The Radical Play Machine was first released in 1996 when rodeo kayaking exploded in popularity – at the time it was considered too radical. We have been making RPMs ever since. The secret to its continued appeal ...Learn More
A few weeks ago, I bought a one way ticket to Medellín, Colombia. Only knowing the stories my high school Spanish teacher (Capo Rettig) and Jules Domine had told me, I was more than excited to explore the rivers in Colombia for myself.
I arrived in Medellín on Thursday night (11/6) and the next day I was hiking through the jungle towards my first Colombian river - el río verde!
We drove 2 hours outside Medellín to a village called San Francisco. Not exactly the same as the San Fran we all know. The streets are narrow and more populated with donkeys and horses than with cars. Jules met up with his friend who owns a hardware store full of machetes, etc and arranged for a shuttle driver. We packed in with the driver and continued down a dirt road through San Fran, pushing through the herds of donkeys.
We came to a fork in the road where a trail started down into a valley. The hike started out hot and humid and continued to get worse. I felt strong carrying my loaded boat but I was shaking from the heat within the first hour. Jules and the boys had warned me on the drive about how savage the hike in was - I didn't expect it to be as hard as it was. The trails tapered into muddy creeks the further we got into the jungle. Donkeys, cowboys on horses, and little kids all passed me as I was struggling - they weren't even phased and I was just a hot mess! It's crazy to think the kids who live in this valley use the same trail everyday to get to school.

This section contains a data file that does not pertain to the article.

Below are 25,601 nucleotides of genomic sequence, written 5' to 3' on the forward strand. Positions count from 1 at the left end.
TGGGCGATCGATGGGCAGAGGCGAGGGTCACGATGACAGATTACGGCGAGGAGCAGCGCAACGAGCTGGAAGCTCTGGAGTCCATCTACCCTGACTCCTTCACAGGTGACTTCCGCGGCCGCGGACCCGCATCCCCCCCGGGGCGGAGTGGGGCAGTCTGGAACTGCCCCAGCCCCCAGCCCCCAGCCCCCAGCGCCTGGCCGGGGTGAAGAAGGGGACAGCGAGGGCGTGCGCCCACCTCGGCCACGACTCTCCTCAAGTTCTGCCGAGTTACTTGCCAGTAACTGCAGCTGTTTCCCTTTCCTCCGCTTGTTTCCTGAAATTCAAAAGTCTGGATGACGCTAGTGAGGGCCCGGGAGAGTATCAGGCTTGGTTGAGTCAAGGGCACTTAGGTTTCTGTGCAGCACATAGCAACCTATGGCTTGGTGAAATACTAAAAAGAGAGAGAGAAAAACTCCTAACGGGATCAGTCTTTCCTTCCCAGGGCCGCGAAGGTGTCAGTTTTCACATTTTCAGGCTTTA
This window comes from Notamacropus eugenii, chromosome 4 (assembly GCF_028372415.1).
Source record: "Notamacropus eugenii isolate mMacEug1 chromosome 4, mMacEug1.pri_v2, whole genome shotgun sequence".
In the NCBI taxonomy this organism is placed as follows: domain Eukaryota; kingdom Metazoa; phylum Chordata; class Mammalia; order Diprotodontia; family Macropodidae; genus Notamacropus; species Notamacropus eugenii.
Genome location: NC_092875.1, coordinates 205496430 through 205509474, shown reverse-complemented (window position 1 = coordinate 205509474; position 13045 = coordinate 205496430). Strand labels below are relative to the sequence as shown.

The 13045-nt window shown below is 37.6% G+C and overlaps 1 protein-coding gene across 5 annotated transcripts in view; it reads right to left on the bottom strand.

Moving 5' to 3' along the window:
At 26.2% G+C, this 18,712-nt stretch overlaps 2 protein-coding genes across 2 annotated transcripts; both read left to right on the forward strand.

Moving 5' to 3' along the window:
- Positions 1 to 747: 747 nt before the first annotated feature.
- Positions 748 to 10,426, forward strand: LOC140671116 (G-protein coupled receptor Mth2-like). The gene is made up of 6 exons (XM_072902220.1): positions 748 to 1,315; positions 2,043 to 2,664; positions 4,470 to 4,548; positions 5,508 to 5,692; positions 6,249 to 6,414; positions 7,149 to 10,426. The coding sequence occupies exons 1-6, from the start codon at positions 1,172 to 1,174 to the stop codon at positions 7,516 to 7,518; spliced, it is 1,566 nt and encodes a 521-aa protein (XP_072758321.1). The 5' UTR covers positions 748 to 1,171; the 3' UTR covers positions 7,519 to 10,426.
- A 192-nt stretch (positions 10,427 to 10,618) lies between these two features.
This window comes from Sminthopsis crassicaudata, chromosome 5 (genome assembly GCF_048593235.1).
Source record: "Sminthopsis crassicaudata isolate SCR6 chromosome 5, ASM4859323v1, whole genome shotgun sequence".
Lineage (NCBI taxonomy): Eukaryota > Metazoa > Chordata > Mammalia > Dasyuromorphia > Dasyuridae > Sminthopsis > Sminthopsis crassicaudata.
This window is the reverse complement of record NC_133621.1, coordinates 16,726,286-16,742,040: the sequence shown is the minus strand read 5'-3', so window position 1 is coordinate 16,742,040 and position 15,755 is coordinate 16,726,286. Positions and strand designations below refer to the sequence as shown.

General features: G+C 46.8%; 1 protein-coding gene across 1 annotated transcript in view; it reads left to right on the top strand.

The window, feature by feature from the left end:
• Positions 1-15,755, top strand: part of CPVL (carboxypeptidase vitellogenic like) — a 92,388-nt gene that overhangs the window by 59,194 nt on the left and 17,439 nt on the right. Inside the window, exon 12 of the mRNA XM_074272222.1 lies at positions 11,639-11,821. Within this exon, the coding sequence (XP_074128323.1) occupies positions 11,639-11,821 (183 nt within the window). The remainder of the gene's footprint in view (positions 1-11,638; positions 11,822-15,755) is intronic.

It's funny now that I took this photo in the beginning of the hike - I had no idea how much harder it would get! Makes me laugh to see this now...
After 2 hours, we finally made it to the confluence of the Santo Domingo and Mecotcho. The best feeling was taking my shoes off and jumping into the water! Once we had re-grouped we jumped in our boats and ran the first few rapids.
It felt good to finally be in my kayak - something familiar when I'm so far from home. We paddled further into the jungle through some class III-IV boulder gardens and eventually eddied out to set up camp. I was tucked under my tarp and in my hammock just in time for the rain to fall, chorizo and veggies in my belly.
More stories to come from this adventure...